It’s all for sale

Published 9:47 pm Tuesday, September 27, 2011

Alice Alexander and Joan Belton enjoy an outside living area in the Charity House at the 2010 spring Homearama in Founder’s Pointe in Carrollton. Décor in the homes at Homearama is always for sale, including indoor and outdoor furniture, artwork, rugs, lamps, plates, linens and towels.

In a couple of weeks, the nine Homearama houses will open to the public, and real estate agents will be hustling to remind visitors that the homes are most definitely for sale.

But there’s more for sale at Homearama than houses. Almost everything inside of the homes is up for grabs, as well.

Items in the houses, including indoor and outdoor furniture, artwork, rugs, lamps, plates, linens and towels, are all for sale.

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“There’s going to be signs that say ‘Everything is on sale,’” said Cathy Tellefsen, of Complete Interiors, who is decorating and furnishing the Tribute to the City of Suffolk house. “Everything will have price tags on it.”

Another Homearama designer, Beth Gilbert, of Gilbert Interiors, who is doing the interior decorating for two of the houses, said selling the furnishings during the show benefits the builders, the designers and the companies doing the loaning.

“We try to pre-sell as much stuff along the way as we can,” she said. “It’s less work at the end getting everything out of the house, and it benefits our vendors who provide the items.”

Although the interior pieces have always been for sale at Homearama, the Tidewater Builders Association used to wait until after the show concluded to hold a furniture sale for interested buyers.

But in recent years, TBA has wanted to press the sale of the items from the beginning of the show, Tellefsen said.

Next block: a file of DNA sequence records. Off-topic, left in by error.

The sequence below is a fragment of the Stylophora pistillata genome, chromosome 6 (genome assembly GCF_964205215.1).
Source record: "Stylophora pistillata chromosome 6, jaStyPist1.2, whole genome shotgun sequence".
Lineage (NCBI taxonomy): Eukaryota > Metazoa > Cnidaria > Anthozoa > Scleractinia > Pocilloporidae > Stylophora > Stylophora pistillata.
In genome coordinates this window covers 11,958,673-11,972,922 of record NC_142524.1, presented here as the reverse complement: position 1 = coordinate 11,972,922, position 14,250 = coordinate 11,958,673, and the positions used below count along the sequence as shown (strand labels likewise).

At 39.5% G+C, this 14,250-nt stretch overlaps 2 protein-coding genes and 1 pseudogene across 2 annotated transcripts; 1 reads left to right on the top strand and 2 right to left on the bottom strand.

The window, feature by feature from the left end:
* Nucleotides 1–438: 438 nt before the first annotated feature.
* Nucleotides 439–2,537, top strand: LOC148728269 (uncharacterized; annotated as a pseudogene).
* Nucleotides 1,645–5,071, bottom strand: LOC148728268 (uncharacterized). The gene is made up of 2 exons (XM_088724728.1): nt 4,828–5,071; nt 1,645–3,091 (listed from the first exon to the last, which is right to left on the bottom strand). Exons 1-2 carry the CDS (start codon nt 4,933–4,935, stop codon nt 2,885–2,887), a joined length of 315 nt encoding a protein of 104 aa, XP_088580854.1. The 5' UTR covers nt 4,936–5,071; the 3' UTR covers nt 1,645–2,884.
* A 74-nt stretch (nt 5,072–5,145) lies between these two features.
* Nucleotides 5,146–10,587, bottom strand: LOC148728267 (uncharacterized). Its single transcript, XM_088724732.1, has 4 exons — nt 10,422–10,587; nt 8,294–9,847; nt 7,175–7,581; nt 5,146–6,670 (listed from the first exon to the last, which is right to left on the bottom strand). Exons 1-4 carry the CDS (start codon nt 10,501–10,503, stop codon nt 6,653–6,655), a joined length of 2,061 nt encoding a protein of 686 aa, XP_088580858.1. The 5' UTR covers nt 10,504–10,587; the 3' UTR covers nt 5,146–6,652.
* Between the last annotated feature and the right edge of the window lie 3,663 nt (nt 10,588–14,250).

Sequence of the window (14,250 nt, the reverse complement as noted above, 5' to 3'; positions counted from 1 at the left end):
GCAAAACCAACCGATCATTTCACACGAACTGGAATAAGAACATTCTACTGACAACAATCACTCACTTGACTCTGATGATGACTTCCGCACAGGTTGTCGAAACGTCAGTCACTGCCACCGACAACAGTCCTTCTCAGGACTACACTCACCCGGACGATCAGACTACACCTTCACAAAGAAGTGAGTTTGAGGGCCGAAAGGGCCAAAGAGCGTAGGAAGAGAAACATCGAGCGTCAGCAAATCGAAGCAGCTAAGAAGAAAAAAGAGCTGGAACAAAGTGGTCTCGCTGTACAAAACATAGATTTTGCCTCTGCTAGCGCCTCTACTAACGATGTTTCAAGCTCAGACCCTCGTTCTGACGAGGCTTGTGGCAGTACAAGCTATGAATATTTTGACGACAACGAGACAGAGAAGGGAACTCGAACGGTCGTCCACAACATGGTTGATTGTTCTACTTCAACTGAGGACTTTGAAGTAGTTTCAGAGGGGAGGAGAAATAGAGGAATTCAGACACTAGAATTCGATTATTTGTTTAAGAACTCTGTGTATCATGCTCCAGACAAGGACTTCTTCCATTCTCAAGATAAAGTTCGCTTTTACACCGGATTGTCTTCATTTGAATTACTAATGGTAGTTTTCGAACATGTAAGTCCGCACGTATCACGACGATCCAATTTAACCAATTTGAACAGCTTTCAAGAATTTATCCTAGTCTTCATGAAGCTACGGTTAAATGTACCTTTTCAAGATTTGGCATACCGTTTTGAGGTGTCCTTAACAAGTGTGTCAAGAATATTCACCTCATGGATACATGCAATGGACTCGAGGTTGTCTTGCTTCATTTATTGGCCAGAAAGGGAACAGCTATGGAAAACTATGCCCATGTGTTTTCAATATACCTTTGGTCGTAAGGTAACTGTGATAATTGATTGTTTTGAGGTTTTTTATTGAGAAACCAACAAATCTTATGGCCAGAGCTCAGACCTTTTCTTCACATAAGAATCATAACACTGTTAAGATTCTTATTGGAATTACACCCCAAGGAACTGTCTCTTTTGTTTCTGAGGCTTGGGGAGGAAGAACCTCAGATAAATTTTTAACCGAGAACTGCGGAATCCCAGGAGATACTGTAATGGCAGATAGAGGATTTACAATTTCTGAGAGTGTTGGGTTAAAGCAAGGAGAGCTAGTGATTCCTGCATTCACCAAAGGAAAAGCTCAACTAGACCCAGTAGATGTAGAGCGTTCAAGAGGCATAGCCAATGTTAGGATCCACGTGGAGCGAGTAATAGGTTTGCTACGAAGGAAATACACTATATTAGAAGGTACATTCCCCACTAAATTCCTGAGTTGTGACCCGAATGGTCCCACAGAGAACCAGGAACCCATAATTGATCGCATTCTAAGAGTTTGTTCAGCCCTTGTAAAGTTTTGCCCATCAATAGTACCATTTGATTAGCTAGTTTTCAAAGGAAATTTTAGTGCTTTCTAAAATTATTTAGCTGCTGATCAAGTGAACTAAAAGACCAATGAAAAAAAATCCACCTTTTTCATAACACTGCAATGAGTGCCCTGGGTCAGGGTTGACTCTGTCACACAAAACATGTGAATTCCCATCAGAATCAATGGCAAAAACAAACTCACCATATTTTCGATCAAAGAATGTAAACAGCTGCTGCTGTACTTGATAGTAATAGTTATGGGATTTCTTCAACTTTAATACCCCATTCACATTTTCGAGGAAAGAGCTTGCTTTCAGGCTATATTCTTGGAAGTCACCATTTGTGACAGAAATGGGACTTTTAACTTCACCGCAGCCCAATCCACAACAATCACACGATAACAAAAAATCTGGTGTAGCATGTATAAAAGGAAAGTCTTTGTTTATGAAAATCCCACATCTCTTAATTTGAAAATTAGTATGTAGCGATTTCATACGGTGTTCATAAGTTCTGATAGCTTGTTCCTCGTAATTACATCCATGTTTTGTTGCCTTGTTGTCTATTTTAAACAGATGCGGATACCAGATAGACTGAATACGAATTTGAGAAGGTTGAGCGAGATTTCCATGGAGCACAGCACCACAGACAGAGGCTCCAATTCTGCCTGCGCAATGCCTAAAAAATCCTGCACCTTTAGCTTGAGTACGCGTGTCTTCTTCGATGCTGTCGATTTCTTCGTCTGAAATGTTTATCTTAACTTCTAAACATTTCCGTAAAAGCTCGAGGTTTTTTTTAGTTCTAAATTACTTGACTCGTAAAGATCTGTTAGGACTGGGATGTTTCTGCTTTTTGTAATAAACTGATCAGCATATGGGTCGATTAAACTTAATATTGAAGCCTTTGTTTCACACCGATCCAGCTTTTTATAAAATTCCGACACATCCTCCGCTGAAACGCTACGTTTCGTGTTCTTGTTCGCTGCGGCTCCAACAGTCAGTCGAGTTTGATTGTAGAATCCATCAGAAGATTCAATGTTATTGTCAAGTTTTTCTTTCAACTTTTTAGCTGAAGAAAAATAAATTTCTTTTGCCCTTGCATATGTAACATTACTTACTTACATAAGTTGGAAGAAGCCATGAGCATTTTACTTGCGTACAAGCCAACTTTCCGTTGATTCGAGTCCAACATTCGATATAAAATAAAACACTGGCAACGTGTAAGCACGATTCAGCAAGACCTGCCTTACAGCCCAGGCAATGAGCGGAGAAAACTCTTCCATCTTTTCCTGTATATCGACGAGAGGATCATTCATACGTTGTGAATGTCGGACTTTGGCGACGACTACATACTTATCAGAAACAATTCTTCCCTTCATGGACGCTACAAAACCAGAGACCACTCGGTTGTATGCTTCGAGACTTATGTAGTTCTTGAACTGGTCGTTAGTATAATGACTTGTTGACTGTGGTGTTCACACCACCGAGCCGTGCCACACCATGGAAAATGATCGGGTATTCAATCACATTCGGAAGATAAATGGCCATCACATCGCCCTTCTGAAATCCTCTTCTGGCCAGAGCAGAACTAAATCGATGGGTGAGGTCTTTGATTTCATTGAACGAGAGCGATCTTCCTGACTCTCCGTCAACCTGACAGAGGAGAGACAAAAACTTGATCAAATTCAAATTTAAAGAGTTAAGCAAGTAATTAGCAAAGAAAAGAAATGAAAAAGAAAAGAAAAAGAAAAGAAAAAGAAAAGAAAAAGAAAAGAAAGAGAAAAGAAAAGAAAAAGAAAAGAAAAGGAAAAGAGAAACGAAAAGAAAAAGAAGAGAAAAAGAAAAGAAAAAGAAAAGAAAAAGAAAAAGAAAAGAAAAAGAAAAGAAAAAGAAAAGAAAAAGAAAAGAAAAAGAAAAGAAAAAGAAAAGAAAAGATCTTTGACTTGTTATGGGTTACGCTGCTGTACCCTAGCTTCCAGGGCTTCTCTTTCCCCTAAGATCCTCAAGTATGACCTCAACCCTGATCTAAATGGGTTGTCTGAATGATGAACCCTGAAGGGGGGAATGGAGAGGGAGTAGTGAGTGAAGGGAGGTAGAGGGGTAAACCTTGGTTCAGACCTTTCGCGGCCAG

“People have sort of always known they could purchase things,” she said. “We’ve been trying to push it from the very beginning of the show.”

Tellefsen, who has done interior design for Homearama homes since 1994, said companies haven’t been as willing to loan items to the interior designers to use in the houses in recent years because they aren’t confident the items will sell.

“We’ll be able to push selling these items as an incentive for companies to loan things,” she said.

So, while there will still be a furniture sale on Oct. 31, Homearama guests can also purchase things as they tour the homes. They can also just let the designer know they are interested in something and buy it later.

Also, the home furnishings are marked down to encourage people to buy.

“In most cases, things are discounted,” Tellefsen said. “We’re trying to get everybody who donated to give the bottom-line price from the beginning.”

She said companies usually take about 10 to 30 percent off of their items during Homearama.

Schewels Furniture Company, which is providing furniture for the Suffolk house, is offering the furniture at 50 percent off the comparable retail prices, said Charles Hearn, the manager for the store on North Main Street.

“It’s a huge savings,” he said.

But for Hearn, participating in Homearama is not just about selling furniture.

“We aren’t known as much in northern Suffolk as I would like,” he said. “This is a way to get our name out in northern Suffolk.”

Gilbert said in most of the Homearamas she has participated in, almost all of the accessories featured in the homes have sold.

“The higher-priced items don’t sell as quickly,” she said. “The rugs and the outdoor furniture are sometimes the hardest to sell because of their price points.”

Although everything is for sale at Homearama and can be paid for at any time, people will not be able to take their purchases home the same day.

Gilbert said the items have to remain in the homes until the end of the showcase to keep the design intact for other Homearama guests to enjoy.

Homearama opens Oct. 15 in The Riverfront community at Harbour View and runs until Oct. 30. Tickets for the event are $10 for a one-day pass and $17 for two days.